"Vaccine tours" to Russia becoming popular

EU Reporter
"Vaccine tours" to Russia becoming popular

The COVID 19 pandemic, which has brought the world to the brink of a humanitarian catastrophe, has become a kind of test of humanity's strength. The great bulwarks of the world's economy and wealth - the United States, the European Union-found themselves in the position of helpless wanderers who desperately tried to save themselves, without a clear plan or any effective means, EU Reporter reports. The price of such self-confidence was too high - many thousands of victims, the closure of countries, the disruption of tourism, social tensions and huge economic losses, writes Alexi Ivanov, Moscow correspondent.

Fortunately, funds were found to fight the epidemic, vaccines were developed, and unprecedented measures of isolation and restriction of movement were taken. However, the evil of COVID 19 still does not recede, and the measures taken often have a contradictory effect. Europe is experiencing the third wave of the pandemic, although previously many were sure that the disease had stepped back.

Russia, as a part of the global space and an active participant in global processes, also found itself in the epicenter of the pandemic with all the ensuing consequences. So far, the rates of new diseases remain quite high, although the state is taking comprehensive measures to curb the disease.

Russia was one of the first countries to develop an effective medicine of countering the new disease. The name of the drug was Sputnik V. Russia has done everything to make the new vaccine a real means of combating COVID 19, providing the necessary laboratory and practical indicators.

But, as always, politics intervened. The collective West unanimously declared that the Russian vaccine is another "fake" from Moscow. Even after the laudatory article in the well-known medical journal Lancet, the criticism of Sputnik V continued. Some European politicians, especially in the Baltic states, have agreed that the Russian vaccine is "Moscow's new ideological weapon".

The rapid growth in the popularity of Sputnik V, especially against the background of scandals with the supply of other vaccines produced in Europe and America, as well as the contradictory results of the use of some drugs, only added to the popularity of the Russian vaccine.

It is noteworthy that there is a very contradictory attitude to Sputnik V in the European Union. The approval procedure for European Medicines Agengy remains uncertain. Moreover, there are statements from Brussels that Sputnik V will not receive permission to use it at all, precisely for political reasons.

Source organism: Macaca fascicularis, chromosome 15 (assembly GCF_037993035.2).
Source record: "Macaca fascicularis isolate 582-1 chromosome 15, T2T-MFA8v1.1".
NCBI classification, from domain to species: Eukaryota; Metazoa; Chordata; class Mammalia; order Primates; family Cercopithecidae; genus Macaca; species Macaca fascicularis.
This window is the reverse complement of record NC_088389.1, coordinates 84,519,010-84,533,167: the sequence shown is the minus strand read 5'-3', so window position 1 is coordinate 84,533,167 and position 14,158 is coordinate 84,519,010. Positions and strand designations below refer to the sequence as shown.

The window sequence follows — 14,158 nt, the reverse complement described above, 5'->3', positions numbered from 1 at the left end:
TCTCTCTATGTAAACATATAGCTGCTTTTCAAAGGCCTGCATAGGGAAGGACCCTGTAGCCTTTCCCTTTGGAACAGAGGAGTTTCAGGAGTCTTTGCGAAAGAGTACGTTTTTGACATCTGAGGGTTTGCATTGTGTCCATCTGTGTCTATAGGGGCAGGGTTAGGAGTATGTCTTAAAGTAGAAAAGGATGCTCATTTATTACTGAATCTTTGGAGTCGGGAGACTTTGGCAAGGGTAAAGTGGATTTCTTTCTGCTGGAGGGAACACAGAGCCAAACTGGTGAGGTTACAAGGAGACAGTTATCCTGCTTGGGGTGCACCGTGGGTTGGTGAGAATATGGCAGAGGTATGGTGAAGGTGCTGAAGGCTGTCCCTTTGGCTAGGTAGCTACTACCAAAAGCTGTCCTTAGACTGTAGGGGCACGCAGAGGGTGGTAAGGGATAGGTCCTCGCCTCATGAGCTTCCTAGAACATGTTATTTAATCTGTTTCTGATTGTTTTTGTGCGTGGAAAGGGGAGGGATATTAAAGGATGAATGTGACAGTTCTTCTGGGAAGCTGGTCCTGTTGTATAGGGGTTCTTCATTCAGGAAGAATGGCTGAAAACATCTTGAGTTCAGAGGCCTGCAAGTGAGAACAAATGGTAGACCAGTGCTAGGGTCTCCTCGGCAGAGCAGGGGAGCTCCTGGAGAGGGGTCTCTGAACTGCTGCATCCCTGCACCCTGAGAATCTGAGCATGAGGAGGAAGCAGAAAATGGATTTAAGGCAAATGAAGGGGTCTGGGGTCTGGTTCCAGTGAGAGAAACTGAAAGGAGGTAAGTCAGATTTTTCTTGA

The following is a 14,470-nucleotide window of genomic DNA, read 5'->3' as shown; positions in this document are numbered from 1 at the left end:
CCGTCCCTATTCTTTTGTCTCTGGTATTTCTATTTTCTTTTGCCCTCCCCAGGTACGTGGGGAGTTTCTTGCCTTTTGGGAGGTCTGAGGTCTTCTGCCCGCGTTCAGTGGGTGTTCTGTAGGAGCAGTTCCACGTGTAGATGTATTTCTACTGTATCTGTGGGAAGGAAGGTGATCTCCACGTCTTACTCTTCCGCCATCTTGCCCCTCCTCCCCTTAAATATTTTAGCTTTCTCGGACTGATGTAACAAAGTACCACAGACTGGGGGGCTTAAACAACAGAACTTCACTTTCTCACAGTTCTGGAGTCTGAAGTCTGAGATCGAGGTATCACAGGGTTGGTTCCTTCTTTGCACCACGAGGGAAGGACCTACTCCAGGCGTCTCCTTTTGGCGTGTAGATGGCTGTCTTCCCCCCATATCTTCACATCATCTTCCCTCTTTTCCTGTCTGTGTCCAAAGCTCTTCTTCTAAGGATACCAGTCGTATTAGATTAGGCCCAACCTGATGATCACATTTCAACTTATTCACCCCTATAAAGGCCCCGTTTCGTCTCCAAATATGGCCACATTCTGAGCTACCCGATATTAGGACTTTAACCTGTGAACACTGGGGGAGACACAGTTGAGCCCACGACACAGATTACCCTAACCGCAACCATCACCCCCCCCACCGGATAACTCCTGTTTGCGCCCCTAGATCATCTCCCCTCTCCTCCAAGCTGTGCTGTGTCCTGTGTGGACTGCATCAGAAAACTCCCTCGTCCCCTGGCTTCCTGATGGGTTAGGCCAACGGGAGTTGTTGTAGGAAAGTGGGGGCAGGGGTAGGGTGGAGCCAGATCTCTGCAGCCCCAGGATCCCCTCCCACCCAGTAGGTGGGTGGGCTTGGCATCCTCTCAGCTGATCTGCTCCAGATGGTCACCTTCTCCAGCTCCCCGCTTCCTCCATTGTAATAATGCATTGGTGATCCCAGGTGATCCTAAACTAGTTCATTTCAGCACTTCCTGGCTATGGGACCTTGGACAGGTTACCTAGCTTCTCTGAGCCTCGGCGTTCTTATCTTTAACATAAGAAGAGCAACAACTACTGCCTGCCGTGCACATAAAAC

Nevertheless, a number of EU countries are purchasing Sputnik V, bypassing Brussels. Should the data on Sputnik vaccinations be included in the planned "vaccine passports" in Europe? The decision has not yet been made, the head of the European Commission, Ursula von der Leyen, cautiously comments.

Hungary has already approved both Sputnik V and China's Sinofarm vaccine. Both the Czech Republic and Slovakia have ordered large quantities of the Russian vaccine and are not going to wait for the European Medicines Agency to complete the process and issue a permit. Austria intends to do the same.

According to the German publication Der Spiegel, recently there has been a very unusual phenomenon-medical tourism to Russia. German clinics are known all over the world for high-class specialists and modern equipment. However, in this case it turned out the opposite: the Germans of the most advanced and enlightened Germany, desperate to be vaccinated against Covid-19 in his native country, go to Russia.

According to Der Spiegel, the first "vaccine tour" to Moscow, organized by a Norwegian company and held in mid-April, gathered 50 German citizens. As the Germans who came to Russia to get vaccinated say, at home they would have to wait for vaccination for months. In Russia, everything went very quickly. In Germany itself, as in other EU countries, they are vaccinated with AstraZeneca. According to the Germans themselves, it is inferior in effectiveness to the Russian vaccine, but this is not even the point: it is very difficult to get vaccinated in Germany due to organizational issues. So, first one age group is vaccinated, then another, and if you do not belong to these age groups, you will have to wait for your turn for quite a long time.

Of course, for foreign citizens, vaccination in Russia is paid. The Minister of Health of Russia Mikhail Murashko also drew attention to this. Foreigners are vaccinated at a price of 30 euros per injection in private medical clinics, while the cost of "vaccine tours" is much higher – about 2 thousand euros, but this price includes travel, accommodation and food for the duration of the medical procedure.

But why don't European countries just allow the use of the Russian vaccine? Despite the obstacles to the Russian vaccine, both bureaucratic and political, a Sputnik V "parade" around the world is becoming more active every day. More and more countries are showing interest in supplying the drug, which confirms people's confidence in the vaccine. Whether Europe will be able to overcome the arrogant disregard for Sputnik V will only show, although the new onset of the disease inevitably requires more effective and decisive measures, far from political whims.